I was nine when he bought me a $6.00 fly rod. It was a lot of money to spend on a 9 year-old child’s whim. $6.00 could buy 20-30 lbs of hamburger in those days. I had been after him for weeks (years it seemed to me) to teach me to fly fish.
The day dawned sunny and warm. We got the rod and my next memory was standing in the warm lake, while he demonstrated how to cast. With a cast or two he placed the bug at the edge of the weed bed where the big bass lurked. He gave me the new rod with an identical bug tied on and said, “All right, go down the beach 100 yards and you try it.”
He knew the value of practice to hone a simple skill. He also knew the value of distance – hooks are sharp and fly casts have been known to go askew, embedding hooks in people and the fish getting the last laugh.
Did he teach me or did I merely grab for the legacy that was handed down from every Norwegian in every generation that lived by the sea, lake or stream? I learned to cast. I have a closet full of fly fishing gear. I am living the legacy.
I have spent countless hours working with hundreds of people as they sought to leave a legacy to their church, a hospital, their alma mater and more. I have spoken, written and taught countless seminars on leaving a legacy for two decades – but now it is personal.
The Family Huddle – Julia
I heard of my grandfather’s stroke days after I’d arrived in Manchester, United Kingdom. I searched for a flight back, but there was nothing that I could find that would get me there in a reasonable time or for a reasonable cost. I so wanted to be there, wedged deeply into the familial huddle, to process our loss, share in the memories, and begin to grieve.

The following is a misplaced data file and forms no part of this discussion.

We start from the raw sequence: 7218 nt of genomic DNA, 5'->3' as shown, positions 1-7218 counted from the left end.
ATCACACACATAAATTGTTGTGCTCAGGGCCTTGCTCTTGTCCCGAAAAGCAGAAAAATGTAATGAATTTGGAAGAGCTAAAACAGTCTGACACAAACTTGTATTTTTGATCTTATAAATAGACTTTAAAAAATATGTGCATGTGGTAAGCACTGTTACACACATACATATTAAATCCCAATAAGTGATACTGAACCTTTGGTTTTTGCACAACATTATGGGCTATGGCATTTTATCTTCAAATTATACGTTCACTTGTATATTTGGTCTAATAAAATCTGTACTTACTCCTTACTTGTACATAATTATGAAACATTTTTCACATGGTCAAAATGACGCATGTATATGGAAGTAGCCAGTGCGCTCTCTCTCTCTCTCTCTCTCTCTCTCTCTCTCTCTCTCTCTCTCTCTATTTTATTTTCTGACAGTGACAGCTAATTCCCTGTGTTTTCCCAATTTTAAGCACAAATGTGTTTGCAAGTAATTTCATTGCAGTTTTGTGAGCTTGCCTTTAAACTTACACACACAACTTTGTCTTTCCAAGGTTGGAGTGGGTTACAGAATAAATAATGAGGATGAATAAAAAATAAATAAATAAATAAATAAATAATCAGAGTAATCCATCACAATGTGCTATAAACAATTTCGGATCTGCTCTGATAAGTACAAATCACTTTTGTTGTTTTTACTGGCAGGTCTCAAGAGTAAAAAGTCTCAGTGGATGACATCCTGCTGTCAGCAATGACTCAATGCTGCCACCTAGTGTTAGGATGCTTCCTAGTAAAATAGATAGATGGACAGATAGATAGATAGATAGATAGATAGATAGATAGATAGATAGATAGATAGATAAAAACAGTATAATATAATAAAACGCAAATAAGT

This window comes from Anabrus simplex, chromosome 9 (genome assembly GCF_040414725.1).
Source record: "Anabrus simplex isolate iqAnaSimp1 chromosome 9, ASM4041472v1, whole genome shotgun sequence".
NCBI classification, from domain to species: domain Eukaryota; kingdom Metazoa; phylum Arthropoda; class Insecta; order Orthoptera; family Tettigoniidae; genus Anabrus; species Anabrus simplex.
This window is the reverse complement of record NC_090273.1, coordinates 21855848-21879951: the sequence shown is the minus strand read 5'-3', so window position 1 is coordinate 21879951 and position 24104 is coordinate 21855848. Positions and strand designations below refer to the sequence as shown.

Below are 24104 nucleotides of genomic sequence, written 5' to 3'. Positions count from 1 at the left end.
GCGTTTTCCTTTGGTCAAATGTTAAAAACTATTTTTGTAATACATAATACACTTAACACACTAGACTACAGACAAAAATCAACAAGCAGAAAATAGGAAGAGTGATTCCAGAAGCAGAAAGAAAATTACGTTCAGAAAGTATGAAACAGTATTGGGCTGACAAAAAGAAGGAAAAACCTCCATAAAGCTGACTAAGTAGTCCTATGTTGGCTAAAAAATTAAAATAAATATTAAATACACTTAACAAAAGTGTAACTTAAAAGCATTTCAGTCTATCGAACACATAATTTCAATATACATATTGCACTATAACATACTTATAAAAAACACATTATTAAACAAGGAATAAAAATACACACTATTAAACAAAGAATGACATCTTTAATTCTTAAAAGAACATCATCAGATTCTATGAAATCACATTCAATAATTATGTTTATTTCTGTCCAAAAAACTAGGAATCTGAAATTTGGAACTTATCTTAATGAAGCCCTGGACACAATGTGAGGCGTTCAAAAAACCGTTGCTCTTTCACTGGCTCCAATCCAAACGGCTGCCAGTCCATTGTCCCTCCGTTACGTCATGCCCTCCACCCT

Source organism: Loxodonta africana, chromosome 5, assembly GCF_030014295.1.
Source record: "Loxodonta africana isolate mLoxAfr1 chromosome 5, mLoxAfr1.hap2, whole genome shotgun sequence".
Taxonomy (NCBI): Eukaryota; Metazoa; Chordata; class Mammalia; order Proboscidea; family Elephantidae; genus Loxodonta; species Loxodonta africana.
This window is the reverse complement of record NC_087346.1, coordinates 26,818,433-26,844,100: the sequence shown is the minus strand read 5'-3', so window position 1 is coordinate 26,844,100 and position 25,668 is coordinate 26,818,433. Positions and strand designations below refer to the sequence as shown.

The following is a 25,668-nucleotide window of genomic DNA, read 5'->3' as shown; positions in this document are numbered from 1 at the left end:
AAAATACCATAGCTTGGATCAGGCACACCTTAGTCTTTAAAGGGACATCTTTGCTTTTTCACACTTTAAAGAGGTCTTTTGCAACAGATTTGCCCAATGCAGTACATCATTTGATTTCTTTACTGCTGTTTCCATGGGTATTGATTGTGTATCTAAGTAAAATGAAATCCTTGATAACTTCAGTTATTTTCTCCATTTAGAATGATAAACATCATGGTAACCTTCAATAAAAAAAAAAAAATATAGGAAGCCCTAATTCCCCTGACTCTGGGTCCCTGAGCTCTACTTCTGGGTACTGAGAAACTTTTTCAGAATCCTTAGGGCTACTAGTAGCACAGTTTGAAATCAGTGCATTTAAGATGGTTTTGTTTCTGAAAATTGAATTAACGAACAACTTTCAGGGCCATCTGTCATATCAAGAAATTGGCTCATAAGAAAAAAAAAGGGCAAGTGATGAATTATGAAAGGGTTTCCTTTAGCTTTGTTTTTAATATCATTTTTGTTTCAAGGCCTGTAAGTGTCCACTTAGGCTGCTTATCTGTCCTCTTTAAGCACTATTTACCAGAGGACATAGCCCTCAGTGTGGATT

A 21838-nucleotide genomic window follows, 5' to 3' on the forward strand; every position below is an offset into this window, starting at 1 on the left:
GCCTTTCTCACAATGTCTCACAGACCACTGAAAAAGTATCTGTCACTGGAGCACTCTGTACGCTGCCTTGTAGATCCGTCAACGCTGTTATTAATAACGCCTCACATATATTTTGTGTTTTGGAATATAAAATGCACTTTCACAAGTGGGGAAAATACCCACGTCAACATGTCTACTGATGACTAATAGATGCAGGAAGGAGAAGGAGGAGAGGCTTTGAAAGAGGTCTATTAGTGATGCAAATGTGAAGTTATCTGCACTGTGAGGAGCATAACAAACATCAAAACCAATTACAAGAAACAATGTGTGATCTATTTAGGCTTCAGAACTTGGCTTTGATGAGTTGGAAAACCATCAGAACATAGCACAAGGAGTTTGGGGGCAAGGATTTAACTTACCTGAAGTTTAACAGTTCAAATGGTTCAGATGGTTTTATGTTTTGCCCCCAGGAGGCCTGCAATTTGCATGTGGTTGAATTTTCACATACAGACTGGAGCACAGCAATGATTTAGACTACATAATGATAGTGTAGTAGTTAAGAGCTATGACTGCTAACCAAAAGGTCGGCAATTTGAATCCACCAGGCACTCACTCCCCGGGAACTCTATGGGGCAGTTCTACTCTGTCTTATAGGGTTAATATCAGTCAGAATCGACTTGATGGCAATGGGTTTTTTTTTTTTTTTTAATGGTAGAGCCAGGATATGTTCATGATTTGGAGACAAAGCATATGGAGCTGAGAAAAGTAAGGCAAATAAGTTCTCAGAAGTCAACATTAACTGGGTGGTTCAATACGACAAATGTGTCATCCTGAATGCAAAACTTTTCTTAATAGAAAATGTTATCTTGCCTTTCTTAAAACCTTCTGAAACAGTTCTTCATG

Instead, my sister, who was able to travel, took her computer down to the hotel lobby and video-conferenced with me, holding me-on-the-screen up for awkward greetings to the other family members who came past. There were also many phone calls and emails, then and in the ensuing months. I wasn’t the only grandchild who wasn’t able to be there, and a collective Facebook group became a place for us to share memories and connect with each other.
I had been an anomaly amongst my friends, as I was into my thirties and still had all four grandparents. Like everyone, I know that death is inevitable, but it is still disturbingly finite. I am grateful for the time I’ve been able to spend with all of my grandparents.
As a professional, I had plenty of experience talking about estate plans and legacies, but my own personal experience has opened up my perspective.
It is our hope that the conversations we embark on here, about personal legacies, about what we want to leave behind, and having them with people who will live on after ourselves, will be illuminating for you. Both in your professional lives and for the time when you need a bridge that helps to cross the cavernous gap between the day someone you love is here and the day they are not.